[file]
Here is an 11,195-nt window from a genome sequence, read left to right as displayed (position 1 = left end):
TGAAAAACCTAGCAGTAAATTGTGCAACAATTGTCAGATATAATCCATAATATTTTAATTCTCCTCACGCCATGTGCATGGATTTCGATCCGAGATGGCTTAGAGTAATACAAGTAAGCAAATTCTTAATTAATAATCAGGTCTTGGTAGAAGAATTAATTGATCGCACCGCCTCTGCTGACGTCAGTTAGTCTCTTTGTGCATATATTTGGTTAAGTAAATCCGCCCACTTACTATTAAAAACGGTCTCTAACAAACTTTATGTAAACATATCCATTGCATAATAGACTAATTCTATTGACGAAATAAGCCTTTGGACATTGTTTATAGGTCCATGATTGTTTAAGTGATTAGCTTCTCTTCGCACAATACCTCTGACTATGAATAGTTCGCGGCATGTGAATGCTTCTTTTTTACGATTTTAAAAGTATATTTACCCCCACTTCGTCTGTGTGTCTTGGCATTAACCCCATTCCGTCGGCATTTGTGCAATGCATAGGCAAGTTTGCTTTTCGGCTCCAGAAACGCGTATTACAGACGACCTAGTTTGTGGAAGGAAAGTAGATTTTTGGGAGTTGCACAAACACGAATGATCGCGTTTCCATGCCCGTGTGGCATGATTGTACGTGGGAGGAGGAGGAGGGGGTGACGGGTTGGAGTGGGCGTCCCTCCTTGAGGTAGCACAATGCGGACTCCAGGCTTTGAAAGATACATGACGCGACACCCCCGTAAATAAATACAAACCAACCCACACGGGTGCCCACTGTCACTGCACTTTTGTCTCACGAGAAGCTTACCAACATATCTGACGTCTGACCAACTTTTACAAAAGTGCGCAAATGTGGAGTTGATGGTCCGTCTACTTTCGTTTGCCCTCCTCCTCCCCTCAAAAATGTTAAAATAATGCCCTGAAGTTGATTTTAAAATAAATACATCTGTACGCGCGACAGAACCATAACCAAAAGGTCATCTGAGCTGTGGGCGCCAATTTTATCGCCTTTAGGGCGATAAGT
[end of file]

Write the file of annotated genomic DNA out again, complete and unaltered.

Here is an 11,195-nt window from a genome sequence, read left to right as displayed (position 1 = left end):
TGAAAAACCTAGCAGTAAATTGTGCAACAATTGTCAGATATAATCCATAATATTTTAATTCTCCTCACGCCATGTGCATGGATTTCGATCCGAGATGGCTTAGAGTAATACAAGTAAGCAAATTCTTAATTAATAATCAGGTCTTGGTAGAAGAATTAATTGATCGCACCGCCTCTGCTGACGTCAGTTAGTCTCTTTGTGCATATATTTGGTTAAGTAAATCCGCCCACTTACTATTAAAAACGGTCTCTAACAAACTTTATGTAAACATATCCATTGCATAATAGACTAATTCTATTGACGAAATAAGCCTTTGGACATTGTTTATAGGTCCATGATTGTTTAAGTGATTAGCTTCTCTTCGCACAATACCTCTGACTATGAATAGTTCGCGGCATGTGAATGCTTCTTTTTTACGATTTTAAAAGTATATTTACCCCCACTTCGTCTGTGTGTCTTGGCATTAACCCCATTCCGTCGGCATTTGTGCAATGCATAGGCAAGTTTGCTTTTCGGCTCCAGAAACGCGTATTACAGACGACCTAGTTTGTGGAAGGAAAGTAGATTTTTGGGAGTTGCACAAACACGAATGATCGCGTTTCCATGCCCGTGTGGCATGATTGTACGTGGGAGGAGGAGGAGGGGGTGACGGGTTGGAGTGGGCGTCCCTCCTTGAGGTAGCACAATGCGGACTCCAGGCTTTGAAAGATACATGACGCGACACCCCCGTAAATAAATACAAACCAACCCACACGGGTGCCCACTGTCACTGCACTTTTGTCTCACGAGAAGCTTACCAACATATCTGACGTCTGACCAACTTTTACAAAAGTGCGCAAATGTGGAGTTGATGGTCCGTCTACTTTCGTTTGCCCTCCTCCTCCCCTCAAAAATGTTAAAATAATGCCCTGAAGTTGATTTTAAAATAAATACATCTGTACGCGCGACAGAACCATAACCAAAAGGTCATCTGAGCTGTGGGCGCCAATTTTATCGCCTTTAGGGCGATAAGT